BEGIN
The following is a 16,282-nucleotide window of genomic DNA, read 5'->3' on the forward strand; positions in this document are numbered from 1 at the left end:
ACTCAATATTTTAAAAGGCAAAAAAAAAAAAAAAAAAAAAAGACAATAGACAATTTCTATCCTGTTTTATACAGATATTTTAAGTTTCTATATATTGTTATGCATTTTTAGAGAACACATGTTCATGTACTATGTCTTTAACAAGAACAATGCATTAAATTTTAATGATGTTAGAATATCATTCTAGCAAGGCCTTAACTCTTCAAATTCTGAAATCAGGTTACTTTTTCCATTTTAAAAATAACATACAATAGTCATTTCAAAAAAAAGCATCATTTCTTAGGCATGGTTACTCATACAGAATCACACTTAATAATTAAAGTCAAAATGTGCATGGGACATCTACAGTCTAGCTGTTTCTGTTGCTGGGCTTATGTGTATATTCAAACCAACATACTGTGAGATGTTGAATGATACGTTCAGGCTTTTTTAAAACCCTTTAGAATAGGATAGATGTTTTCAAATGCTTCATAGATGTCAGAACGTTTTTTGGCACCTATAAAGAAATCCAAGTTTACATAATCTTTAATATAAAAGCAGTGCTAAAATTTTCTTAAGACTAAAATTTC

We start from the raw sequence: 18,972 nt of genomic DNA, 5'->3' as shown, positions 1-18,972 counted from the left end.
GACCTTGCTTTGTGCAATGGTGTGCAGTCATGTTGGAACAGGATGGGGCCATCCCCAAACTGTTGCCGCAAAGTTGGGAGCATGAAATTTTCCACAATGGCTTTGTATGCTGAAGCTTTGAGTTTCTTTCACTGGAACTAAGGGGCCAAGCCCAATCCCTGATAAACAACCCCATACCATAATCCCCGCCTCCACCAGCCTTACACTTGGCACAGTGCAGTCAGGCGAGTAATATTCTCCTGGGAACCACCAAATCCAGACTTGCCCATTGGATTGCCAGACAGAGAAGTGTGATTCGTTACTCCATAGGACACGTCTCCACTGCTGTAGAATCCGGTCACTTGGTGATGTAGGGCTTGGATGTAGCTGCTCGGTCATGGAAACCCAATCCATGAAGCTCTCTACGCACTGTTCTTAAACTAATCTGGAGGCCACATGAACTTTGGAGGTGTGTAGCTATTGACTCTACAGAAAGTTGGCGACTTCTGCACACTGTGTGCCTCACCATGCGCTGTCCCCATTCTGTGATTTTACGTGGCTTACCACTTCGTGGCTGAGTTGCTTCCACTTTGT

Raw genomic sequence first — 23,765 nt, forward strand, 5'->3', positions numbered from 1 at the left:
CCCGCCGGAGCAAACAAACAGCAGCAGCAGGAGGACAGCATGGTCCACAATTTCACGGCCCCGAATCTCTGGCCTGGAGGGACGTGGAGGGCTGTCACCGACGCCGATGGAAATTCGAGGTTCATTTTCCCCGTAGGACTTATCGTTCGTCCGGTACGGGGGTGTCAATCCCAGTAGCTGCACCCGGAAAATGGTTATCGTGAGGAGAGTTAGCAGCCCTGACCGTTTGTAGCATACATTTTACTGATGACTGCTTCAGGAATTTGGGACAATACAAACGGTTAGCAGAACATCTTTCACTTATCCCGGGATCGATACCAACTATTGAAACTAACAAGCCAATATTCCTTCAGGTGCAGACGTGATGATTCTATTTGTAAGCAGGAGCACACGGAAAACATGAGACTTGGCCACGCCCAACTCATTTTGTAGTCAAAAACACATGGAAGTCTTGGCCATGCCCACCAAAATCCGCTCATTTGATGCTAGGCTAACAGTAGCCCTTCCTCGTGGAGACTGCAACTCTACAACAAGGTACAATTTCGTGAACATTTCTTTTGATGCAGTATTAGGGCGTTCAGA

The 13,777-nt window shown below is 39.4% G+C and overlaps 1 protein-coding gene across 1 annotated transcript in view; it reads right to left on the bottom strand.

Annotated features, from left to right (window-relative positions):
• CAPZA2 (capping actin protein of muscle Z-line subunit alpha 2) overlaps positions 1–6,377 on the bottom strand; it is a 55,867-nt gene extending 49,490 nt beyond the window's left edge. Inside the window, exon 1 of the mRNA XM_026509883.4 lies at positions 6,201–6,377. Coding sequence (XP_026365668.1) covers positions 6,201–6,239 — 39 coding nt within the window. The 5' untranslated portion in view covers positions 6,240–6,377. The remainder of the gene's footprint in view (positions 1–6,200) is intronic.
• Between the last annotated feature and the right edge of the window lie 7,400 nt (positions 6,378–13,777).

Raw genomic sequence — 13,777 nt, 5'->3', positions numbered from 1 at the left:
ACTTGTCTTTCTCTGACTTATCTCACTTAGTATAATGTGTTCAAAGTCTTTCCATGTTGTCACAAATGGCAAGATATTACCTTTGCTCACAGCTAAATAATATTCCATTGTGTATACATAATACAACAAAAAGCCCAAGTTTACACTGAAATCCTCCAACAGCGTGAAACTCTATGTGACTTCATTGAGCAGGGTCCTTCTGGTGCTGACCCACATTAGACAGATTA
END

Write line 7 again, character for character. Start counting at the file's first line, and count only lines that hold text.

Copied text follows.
The 13,777-nt window shown below is 39.4% G+C and overlaps 1 protein-coding gene across 1 annotated transcript in view; it reads right to left on the bottom strand.